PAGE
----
What does it all mean? I'm not sure, except that Kile's story was a completely random but convenient way to warn my family and friends that they'll be getting our holiday card and newsletter in the mail next week. And if you have something to say, you can say it to my face when I drive over to your place on my bar stool.

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Friday, March 27, 2009

LA Moms Blog: Help! My Kid's a Vegetarian!

My apologies to my vegetarian friends out there, but I have to confess that when Kira decided to stop eating meat I considered it a parental failure on my part. The fact that I wasn't able to pass on my love of bacon or impart to her the importance of appreciating a good steak? I may as well have deprived her of other important life skills, like learning to walk or knowing how to cry when she wanted something from her father.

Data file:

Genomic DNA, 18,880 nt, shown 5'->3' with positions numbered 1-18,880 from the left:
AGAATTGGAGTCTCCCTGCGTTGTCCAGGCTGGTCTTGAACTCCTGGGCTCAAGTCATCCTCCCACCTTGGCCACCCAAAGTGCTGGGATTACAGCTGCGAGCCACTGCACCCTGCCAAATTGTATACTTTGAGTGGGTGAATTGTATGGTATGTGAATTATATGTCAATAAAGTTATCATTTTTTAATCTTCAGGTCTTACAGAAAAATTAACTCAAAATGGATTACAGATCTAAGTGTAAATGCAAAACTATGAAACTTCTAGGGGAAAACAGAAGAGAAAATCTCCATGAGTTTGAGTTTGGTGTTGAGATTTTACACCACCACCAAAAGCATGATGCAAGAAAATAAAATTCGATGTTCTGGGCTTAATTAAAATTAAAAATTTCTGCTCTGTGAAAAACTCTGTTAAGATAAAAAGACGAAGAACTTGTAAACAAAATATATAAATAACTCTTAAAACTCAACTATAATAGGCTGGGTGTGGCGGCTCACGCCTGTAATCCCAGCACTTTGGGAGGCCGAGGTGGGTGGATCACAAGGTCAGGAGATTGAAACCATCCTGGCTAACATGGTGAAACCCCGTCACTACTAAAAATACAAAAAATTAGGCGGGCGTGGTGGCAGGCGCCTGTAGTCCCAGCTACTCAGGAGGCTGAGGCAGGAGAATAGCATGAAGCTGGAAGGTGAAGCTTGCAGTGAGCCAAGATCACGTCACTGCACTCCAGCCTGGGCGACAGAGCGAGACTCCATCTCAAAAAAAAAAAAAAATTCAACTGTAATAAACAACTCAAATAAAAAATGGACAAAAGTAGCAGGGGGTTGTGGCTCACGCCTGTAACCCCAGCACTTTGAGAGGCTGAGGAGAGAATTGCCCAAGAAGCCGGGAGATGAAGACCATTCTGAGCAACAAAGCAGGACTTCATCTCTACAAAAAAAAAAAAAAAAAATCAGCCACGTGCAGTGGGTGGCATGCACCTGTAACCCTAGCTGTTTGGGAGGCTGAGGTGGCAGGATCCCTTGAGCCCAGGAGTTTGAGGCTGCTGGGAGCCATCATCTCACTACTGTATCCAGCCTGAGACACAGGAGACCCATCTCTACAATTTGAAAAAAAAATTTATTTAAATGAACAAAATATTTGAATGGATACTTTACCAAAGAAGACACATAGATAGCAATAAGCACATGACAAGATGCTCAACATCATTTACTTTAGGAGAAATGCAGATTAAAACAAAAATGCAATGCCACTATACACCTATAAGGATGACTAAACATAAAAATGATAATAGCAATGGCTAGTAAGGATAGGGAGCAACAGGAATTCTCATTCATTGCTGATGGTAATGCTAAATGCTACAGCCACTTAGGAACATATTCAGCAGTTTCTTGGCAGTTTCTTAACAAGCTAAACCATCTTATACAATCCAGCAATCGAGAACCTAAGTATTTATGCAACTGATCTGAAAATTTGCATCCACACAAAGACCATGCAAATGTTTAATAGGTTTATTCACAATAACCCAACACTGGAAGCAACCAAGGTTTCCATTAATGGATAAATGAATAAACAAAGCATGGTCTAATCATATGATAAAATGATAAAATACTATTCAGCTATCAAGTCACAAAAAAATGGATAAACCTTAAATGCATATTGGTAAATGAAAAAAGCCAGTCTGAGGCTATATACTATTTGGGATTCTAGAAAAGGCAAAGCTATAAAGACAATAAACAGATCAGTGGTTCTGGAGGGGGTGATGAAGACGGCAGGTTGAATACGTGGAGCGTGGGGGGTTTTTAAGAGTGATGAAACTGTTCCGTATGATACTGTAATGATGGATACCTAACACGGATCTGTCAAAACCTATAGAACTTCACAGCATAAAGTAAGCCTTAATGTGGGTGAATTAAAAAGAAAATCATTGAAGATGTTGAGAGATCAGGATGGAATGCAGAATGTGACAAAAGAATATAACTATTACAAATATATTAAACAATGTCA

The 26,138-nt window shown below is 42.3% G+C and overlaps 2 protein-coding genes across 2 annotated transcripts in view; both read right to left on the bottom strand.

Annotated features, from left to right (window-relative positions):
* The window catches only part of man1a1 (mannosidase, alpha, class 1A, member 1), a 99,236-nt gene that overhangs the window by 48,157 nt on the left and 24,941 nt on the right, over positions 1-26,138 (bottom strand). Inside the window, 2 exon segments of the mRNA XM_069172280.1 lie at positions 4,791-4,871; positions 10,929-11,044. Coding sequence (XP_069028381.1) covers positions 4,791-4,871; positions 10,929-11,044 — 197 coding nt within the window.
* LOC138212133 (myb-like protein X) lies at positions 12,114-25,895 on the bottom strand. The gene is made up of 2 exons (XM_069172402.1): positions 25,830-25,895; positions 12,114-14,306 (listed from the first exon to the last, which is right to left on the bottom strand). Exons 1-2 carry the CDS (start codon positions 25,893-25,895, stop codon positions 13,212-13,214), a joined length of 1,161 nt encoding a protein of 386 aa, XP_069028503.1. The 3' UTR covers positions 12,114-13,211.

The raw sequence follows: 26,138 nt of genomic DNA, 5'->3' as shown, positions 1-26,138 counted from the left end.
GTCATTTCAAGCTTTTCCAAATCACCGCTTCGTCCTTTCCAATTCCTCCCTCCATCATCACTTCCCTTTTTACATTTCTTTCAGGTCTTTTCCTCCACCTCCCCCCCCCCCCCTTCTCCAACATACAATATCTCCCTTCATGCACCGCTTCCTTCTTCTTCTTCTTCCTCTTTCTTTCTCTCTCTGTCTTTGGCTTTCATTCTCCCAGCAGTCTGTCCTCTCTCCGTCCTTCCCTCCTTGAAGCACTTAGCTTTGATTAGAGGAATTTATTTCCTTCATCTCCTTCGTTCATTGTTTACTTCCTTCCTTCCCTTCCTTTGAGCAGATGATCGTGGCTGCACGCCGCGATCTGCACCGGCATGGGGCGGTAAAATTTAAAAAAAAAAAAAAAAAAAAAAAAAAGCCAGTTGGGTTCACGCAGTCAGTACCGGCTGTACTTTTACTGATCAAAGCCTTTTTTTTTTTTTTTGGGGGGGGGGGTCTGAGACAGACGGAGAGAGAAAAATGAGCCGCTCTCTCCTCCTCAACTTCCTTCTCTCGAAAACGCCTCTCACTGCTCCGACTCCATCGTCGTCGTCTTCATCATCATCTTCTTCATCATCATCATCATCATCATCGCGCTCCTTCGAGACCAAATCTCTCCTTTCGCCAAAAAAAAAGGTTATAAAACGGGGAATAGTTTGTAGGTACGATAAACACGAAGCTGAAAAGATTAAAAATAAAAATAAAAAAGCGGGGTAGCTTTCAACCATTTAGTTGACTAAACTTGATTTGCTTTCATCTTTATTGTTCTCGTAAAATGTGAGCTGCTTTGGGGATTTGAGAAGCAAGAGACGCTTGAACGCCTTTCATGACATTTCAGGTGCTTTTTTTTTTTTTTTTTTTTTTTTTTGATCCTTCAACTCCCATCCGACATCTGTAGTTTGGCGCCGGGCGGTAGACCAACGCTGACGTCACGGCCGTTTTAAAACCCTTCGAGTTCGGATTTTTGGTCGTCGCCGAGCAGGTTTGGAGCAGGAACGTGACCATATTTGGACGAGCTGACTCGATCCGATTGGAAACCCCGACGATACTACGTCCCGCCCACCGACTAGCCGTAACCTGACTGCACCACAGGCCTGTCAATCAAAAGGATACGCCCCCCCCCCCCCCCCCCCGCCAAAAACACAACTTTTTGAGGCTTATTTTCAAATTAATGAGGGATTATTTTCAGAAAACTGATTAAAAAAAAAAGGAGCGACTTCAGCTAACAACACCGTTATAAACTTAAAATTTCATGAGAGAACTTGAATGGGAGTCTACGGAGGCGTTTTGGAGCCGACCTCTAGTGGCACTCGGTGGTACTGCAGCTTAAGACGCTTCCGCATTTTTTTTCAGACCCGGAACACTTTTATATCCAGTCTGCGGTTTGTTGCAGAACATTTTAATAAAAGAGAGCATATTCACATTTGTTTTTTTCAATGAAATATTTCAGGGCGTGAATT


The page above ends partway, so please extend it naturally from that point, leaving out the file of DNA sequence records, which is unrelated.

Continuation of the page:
Like any good parent, I worry about my kids and the internet. When my husband and I got them their own computer we made sure to put it in the kitchen in plain sight, so that I could keep an eye on them. That way, while I was chopping potatoes I could make sure they weren’t chatting with any 43-year-old men pretending to be 12-year-old girls, or looking at R-rated pictures of Disney stars. You know the ones.

But little did I know that the real danger lurked in things that got sent to them by their own friends. Because it was one such email that had a drastic effect on our lives - a video emailed to my tween by a well-meaning classmate.

Calm down - it wasn't porn. It was a grainy, black and white video of a slaughterhouse. And it turned my daughter into – shudder – a vegetarian...Read More...